Competition format starts with a time-trial run, one by one the riders race against the clock, trying to beat their competitors times to make it into “finals” or “heats” the next day. The main event is 6 man heats, which are stacked together based on their fastest time from the day before. Only the top three (or two if its a four man) in each heat move on to the next round, as the field gets smaller the riding gets more competitive with everyone fighting to get into the big finals, where they will then have the chance to take home a medal.

 
White bib.

White bib.

Boardercross was created by two tv producers (one who was an avid snowboarder) who needed a new segment for their show on Fox TV called Greg Stump's World of Extremes. They pitched the idea which was quickly approved and shortly after the first ever boardercross course was built in 1991 here on the west coast of Canada. After the sport had its tv debut, resorts started building courses and hosting competitions across canada, the US and Australia. The sport continued to spread and gain popularity, even making it into the gaming world with video game SSX selling over 8 mill copies.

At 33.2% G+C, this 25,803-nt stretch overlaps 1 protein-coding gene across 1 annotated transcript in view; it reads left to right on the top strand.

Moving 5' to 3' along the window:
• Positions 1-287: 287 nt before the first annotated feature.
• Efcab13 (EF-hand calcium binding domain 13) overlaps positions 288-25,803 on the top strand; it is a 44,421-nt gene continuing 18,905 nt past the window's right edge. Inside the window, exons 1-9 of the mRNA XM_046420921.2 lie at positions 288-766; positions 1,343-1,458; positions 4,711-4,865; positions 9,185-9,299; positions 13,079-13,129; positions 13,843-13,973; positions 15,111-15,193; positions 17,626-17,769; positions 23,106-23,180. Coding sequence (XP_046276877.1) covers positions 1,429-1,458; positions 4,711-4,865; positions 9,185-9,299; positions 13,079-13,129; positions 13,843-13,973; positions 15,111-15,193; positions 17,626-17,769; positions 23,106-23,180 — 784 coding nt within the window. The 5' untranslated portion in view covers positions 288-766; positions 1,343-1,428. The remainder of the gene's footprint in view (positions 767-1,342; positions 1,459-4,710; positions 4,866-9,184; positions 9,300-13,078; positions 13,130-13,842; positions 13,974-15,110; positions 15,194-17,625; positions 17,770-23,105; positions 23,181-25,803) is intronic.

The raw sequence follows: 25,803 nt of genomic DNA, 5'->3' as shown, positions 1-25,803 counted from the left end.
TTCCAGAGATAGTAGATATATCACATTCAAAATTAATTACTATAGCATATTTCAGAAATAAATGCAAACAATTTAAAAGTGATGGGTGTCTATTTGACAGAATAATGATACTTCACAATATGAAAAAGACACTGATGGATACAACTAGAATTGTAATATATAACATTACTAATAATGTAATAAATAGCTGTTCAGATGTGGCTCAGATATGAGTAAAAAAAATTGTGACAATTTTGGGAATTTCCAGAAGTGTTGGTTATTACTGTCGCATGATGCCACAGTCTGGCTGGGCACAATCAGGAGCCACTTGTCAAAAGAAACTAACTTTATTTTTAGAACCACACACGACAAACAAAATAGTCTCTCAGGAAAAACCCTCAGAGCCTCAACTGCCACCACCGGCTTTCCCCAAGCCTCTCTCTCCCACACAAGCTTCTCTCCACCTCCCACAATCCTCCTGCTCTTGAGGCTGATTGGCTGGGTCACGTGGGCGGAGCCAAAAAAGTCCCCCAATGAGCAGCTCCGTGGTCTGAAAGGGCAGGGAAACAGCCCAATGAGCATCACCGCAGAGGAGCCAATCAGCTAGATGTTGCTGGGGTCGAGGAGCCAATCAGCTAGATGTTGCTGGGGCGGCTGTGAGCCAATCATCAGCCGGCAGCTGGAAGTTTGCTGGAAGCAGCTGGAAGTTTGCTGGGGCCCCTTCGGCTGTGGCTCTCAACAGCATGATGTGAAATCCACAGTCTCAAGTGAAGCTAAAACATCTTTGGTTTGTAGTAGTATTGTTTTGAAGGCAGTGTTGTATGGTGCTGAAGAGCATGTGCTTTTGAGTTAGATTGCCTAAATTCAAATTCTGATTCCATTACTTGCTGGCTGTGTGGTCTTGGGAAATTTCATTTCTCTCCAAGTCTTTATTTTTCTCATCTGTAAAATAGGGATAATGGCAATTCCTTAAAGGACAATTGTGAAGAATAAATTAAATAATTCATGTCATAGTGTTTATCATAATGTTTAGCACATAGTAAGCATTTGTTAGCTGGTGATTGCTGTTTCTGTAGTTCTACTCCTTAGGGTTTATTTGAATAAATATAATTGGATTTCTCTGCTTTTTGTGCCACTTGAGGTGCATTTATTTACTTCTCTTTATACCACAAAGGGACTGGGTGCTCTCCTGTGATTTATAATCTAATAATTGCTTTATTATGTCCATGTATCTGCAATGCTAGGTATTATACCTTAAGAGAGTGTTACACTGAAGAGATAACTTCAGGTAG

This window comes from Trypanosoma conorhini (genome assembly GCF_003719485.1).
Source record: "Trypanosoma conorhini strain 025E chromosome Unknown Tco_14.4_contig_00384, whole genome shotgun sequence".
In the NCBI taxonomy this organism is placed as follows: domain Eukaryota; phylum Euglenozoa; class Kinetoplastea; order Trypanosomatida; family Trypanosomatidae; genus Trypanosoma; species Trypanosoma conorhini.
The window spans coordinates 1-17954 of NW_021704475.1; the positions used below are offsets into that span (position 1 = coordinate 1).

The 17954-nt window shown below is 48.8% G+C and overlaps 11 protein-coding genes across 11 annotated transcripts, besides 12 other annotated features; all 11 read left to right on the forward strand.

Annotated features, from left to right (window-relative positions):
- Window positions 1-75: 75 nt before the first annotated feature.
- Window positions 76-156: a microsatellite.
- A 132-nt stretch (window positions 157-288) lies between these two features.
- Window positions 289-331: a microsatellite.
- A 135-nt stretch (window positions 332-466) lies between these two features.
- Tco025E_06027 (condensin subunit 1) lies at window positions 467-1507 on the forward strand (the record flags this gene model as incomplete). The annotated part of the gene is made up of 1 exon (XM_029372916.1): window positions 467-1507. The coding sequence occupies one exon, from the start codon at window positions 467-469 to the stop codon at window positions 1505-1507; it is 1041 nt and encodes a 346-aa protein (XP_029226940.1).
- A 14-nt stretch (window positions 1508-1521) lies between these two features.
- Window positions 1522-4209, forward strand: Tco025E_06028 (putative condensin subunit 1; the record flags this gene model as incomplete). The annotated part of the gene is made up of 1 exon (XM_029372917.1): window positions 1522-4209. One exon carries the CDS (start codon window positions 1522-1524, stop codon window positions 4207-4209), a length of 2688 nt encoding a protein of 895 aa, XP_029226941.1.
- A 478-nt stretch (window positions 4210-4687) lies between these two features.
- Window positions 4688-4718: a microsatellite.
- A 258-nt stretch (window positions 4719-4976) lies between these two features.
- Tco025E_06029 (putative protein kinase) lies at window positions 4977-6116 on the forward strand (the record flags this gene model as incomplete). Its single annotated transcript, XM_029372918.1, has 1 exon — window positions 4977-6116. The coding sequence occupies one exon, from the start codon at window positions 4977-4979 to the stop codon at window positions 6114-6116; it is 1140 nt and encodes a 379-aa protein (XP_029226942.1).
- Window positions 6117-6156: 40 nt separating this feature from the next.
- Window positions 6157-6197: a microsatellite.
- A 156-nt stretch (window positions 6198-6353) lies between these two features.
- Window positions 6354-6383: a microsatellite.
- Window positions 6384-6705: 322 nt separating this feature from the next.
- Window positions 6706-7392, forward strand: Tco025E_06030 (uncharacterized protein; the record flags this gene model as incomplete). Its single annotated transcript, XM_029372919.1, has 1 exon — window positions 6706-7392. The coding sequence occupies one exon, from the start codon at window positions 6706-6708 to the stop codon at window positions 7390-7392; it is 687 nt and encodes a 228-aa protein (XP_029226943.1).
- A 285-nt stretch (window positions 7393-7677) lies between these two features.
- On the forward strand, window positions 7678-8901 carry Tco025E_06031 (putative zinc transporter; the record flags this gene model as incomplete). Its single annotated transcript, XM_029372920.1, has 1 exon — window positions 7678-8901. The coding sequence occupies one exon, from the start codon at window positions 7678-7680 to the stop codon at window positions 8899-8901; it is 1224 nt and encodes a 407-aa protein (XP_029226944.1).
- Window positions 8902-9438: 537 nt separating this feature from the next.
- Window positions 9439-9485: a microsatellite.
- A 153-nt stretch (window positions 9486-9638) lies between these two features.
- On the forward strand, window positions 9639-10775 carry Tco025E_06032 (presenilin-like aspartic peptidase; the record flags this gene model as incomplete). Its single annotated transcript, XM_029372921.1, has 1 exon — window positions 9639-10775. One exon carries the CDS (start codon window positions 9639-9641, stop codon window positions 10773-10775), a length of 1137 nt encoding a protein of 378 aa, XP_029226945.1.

Black bib.

Black bib.

With the growth of the sport itself, these athletes become stronger, faster and more adaptable every year. Capturing the attention of other snowboarders and viewers all over the wold, and for good reason. Boardercross has it all, big jumps, a variety of everchanging features, high speed which has the result of high consequence, and 6 extremely competitive athletes duking it out at the same time. To top it all off, these racers are out in the elements where you have to be prepared for anything; high winds, new snow, freezing temperatures or even heat, all of which affect the riders themselves and can change the snow they are on in minutes. Weather your watching from the side lines of strapped in and on course, this sport will have you fully captivated from start to finish with a lot of, uh-ohs, yahoos and screams in between.

Boardercross or snowboard cross?

You made have heard both terms when people are talking about this extreme sport, and although they are similar there is a story behind the difference. When it first came out to the world, the sport had been coined as boardercross. Steven Rechtschaffner had traveled around to the races hosted by other mountains to make sure the event created a positive, fun, safe and respectful atmosphere, qualities true to our sport. For these same reasons he denied the ski sanctioning body F.I.S. the rights to use the Boardercross name, as he shared the majority of snowboarders' belief that a ski sanctioning body should not be in charge of snowboarding events. Despite this, for the sport to become an Olympic event, they were told they must do so under F.I.S.. So in 2006 boardercross did just that and made it onto the homes of millions, at the Turin Olympic Games. Since then, the new name has become more common, leaving boardercross to sound like slang, even though the overwhelming majority of racers still refer to their sport by the original snowboarding term.